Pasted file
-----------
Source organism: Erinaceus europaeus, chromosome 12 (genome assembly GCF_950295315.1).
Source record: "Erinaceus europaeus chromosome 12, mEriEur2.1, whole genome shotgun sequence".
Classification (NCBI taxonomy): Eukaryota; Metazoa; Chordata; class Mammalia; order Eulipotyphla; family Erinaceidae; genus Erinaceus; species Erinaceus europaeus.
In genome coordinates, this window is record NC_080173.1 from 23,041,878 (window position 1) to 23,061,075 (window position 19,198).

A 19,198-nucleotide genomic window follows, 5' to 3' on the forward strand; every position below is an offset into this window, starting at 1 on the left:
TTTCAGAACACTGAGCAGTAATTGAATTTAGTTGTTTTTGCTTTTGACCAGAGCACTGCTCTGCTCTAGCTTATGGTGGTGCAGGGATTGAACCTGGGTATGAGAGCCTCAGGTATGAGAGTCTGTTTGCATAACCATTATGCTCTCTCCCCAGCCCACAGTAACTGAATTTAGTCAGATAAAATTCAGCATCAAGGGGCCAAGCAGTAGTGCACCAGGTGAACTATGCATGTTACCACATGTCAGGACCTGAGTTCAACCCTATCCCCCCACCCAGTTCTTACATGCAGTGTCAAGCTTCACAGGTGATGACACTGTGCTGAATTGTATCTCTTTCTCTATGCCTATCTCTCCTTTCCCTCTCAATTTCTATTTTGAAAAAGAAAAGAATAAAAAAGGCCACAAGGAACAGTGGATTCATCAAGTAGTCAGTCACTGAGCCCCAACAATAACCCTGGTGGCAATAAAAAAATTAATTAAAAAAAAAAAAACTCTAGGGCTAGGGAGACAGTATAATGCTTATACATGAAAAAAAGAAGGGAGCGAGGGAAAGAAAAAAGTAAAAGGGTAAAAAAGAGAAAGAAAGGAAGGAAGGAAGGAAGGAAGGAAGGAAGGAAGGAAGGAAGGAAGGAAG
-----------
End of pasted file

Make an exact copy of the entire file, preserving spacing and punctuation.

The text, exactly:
Source organism: Erinaceus europaeus, chromosome 12 (genome assembly GCF_950295315.1).
Source record: "Erinaceus europaeus chromosome 12, mEriEur2.1, whole genome shotgun sequence".
Classification (NCBI taxonomy): Eukaryota; Metazoa; Chordata; class Mammalia; order Eulipotyphla; family Erinaceidae; genus Erinaceus; species Erinaceus europaeus.
In genome coordinates, this window is record NC_080173.1 from 23,041,878 (window position 1) to 23,061,075 (window position 19,198).

A 19,198-nucleotide genomic window follows, 5' to 3' on the forward strand; every position below is an offset into this window, starting at 1 on the left:
TTTCAGAACACTGAGCAGTAATTGAATTTAGTTGTTTTTGCTTTTGACCAGAGCACTGCTCTGCTCTAGCTTATGGTGGTGCAGGGATTGAACCTGGGTATGAGAGCCTCAGGTATGAGAGTCTGTTTGCATAACCATTATGCTCTCTCCCCAGCCCACAGTAACTGAATTTAGTCAGATAAAATTCAGCATCAAGGGGCCAAGCAGTAGTGCACCAGGTGAACTATGCATGTTACCACATGTCAGGACCTGAGTTCAACCCTATCCCCCCACCCAGTTCTTACATGCAGTGTCAAGCTTCACAGGTGATGACACTGTGCTGAATTGTATCTCTTTCTCTATGCCTATCTCTCCTTTCCCTCTCAATTTCTATTTTGAAAAAGAAAAGAATAAAAAAGGCCACAAGGAACAGTGGATTCATCAAGTAGTCAGTCACTGAGCCCCAACAATAACCCTGGTGGCAATAAAAAAATTAATTAAAAAAAAAAAAACTCTAGGGCTAGGGAGACAGTATAATGCTTATACATGAAAAAAAGAAGGGAGCGAGGGAAAGAAAAAAGTAAAAGGGTAAAAAAGAGAAAGAAAGGAAGGAAGGAAGGAAGGAAGGAAGGAAGGAAGGAAGGAAGGAAGGAAG